page owners are active Volunteer Firefighters.
is an extremely rewarding experience and being a firefighter is also
very exciting. It is hard work and often very dangerous. Unlike the
mining companies, we have to rely on our training to execute our tasks.
There is no time to sitdown and do a Take 5 or JSA prior to fighting a
fire. Putting this into context, imagine it is your house burning, with
your family and pets inside. Do you want us to spend 5 minutes doing a
Take 5 and then sitting down for 30 odd minutes to do a JSA. NO? That;s
why we train, every week, over and over again.
hate the term "just" volunteers. We are more than that, we are THE fire
fighters for this state. There are only 1000 paid fire fighters, and
over 24,000 volunteers, who do you think is coming to you hills
property or farm? As voltunteers we don't get paid and many of us lose
pay from a normal jobs, $15,000 one year for me.
don't often see the outcomes for the victims or casualties we assist.
That is probably better sometimes.
did revisit Waroona 6 weeks after the fire, and I couldn't believe the
damage caused. Our area we fought in was small, and we did save
properties. I take my hat off to the bravery of people who remained to
protect their properties. On arrival at Waroona, we prepared to go to
Yarloop, but were then retasked to another area. This was the night
Yarloop was destroyed and 2 men died. A picture is on the internet
showing us waiting for transport back to Perth. It depicts very weary
fire fighters (awake for over 24 hours, and working all night), but it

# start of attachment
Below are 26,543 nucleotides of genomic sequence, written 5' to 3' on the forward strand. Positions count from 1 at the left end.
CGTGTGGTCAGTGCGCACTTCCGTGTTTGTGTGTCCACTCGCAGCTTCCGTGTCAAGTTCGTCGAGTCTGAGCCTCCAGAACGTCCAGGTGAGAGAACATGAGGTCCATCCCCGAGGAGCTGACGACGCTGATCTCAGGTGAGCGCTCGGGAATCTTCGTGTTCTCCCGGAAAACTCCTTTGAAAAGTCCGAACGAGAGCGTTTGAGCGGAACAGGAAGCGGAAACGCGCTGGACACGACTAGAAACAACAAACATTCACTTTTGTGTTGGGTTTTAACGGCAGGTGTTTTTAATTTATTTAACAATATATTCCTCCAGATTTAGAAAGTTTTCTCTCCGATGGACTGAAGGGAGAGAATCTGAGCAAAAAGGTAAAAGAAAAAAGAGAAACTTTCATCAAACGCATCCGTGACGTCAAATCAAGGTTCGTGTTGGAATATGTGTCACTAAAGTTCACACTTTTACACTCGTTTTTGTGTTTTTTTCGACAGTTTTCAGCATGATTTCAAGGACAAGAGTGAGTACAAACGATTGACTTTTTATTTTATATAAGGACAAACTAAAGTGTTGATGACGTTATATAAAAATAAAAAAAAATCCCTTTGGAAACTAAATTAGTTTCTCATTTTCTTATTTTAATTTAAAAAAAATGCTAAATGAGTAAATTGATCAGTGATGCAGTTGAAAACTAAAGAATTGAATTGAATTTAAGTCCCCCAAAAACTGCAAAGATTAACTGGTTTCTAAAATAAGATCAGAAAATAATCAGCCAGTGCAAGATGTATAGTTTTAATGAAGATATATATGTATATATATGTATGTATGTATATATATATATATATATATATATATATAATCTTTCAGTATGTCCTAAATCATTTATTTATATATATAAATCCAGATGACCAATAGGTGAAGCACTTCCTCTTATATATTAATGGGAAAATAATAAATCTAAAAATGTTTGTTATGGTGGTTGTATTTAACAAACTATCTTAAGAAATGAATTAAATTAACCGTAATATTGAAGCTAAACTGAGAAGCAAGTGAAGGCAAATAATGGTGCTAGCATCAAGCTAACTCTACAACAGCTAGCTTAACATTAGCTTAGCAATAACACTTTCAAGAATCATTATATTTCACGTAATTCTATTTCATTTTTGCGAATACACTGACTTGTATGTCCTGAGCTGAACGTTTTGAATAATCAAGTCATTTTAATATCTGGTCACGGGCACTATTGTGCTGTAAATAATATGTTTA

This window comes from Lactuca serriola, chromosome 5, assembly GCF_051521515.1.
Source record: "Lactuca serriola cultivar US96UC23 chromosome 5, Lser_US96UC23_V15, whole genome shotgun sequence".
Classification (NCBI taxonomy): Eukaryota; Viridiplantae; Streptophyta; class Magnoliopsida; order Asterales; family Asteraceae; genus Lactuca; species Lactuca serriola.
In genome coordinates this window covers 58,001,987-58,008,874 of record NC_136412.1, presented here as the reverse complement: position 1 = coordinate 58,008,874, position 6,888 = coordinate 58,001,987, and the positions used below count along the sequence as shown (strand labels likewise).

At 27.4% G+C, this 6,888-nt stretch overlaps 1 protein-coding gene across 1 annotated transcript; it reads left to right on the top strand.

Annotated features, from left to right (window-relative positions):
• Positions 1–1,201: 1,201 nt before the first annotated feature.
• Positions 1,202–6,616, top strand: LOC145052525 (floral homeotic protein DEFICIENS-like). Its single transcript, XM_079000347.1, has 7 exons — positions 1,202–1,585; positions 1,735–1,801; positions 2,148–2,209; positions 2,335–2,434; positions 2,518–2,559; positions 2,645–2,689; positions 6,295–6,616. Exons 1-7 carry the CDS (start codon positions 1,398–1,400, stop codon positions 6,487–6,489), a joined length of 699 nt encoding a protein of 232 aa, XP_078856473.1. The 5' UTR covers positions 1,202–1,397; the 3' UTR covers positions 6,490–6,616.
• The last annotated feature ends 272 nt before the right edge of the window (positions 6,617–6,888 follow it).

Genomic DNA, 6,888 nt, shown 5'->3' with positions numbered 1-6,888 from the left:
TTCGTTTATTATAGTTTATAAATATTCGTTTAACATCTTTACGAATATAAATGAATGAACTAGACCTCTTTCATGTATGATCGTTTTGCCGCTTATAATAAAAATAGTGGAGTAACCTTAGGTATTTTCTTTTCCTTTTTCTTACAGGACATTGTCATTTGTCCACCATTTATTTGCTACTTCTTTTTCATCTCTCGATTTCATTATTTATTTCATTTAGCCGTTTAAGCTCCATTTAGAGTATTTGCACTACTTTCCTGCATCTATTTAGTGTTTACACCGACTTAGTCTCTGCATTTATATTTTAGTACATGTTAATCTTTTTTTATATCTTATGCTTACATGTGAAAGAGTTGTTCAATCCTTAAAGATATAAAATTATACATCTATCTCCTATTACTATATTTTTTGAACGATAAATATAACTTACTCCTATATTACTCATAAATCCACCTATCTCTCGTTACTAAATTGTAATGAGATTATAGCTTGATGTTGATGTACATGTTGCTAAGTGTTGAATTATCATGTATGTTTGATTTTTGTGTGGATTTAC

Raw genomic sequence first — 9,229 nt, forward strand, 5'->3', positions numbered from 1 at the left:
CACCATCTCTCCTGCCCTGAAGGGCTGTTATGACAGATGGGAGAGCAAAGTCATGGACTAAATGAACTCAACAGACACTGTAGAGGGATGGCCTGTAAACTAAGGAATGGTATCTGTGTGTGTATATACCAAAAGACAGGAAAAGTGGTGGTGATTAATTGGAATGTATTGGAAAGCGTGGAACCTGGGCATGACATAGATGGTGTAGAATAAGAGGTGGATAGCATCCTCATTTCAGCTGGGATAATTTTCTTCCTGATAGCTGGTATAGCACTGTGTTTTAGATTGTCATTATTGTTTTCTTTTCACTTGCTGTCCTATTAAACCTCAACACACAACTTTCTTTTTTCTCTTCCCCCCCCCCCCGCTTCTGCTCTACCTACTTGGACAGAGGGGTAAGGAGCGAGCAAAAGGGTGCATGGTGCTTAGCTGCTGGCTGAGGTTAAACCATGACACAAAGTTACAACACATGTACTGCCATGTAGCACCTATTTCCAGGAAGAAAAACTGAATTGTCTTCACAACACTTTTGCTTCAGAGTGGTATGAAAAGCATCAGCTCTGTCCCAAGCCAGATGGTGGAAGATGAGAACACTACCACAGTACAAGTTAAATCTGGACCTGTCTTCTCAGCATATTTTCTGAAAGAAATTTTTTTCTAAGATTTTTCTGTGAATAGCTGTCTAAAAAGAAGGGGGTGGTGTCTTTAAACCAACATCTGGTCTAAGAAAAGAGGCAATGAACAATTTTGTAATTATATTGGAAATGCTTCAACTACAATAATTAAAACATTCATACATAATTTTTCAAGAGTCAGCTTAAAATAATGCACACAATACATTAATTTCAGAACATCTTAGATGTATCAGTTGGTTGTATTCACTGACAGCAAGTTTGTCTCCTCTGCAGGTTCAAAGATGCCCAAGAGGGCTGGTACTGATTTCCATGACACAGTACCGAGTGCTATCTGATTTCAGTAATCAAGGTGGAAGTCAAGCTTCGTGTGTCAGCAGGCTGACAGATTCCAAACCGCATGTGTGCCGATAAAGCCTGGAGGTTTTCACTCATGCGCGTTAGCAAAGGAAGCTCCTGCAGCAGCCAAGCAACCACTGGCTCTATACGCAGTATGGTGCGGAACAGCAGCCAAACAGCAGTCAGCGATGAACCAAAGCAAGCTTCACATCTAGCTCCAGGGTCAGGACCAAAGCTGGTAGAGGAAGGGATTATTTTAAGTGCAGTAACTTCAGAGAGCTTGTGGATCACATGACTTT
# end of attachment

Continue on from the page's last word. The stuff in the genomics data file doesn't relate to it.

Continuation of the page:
doesn't show the pain caused by the loss of those two men. Could we
have made a difference to Yarloop? Maybe not, but we did make a
difference to the houses we saved. And there
are many other fire fighters just like us.
can see a very small section of the Waroona Fire in these clips.
It makes me very proud to see the signs that say "Thanks to the
firies", but there are so many other volunteers who assist in many
ways, from those that cook our food, to the SJA volunteers
who are waiting to help if we are injured. I feel honoured when a local
shakes my hand and says"Thanks for saving our town".
Every time you hear that fire siren, think of those in distress and
know we are on the way to help, so please move over and slow down to
let us through, stop on the green light if you can so we can cross the
intersection, someone needs us real quick.
You may hear us joke around, and we will certainly swear. I think in
Australia that's how we release our tensions. In one of the Waroona
videos you will hear some chiacking as we approach, but once the fire
is reached the truck goes quiet, and we all begin to feel very small,
and but we have comfort knowing the others in the vehicle are
part of the team and we will support each other, always.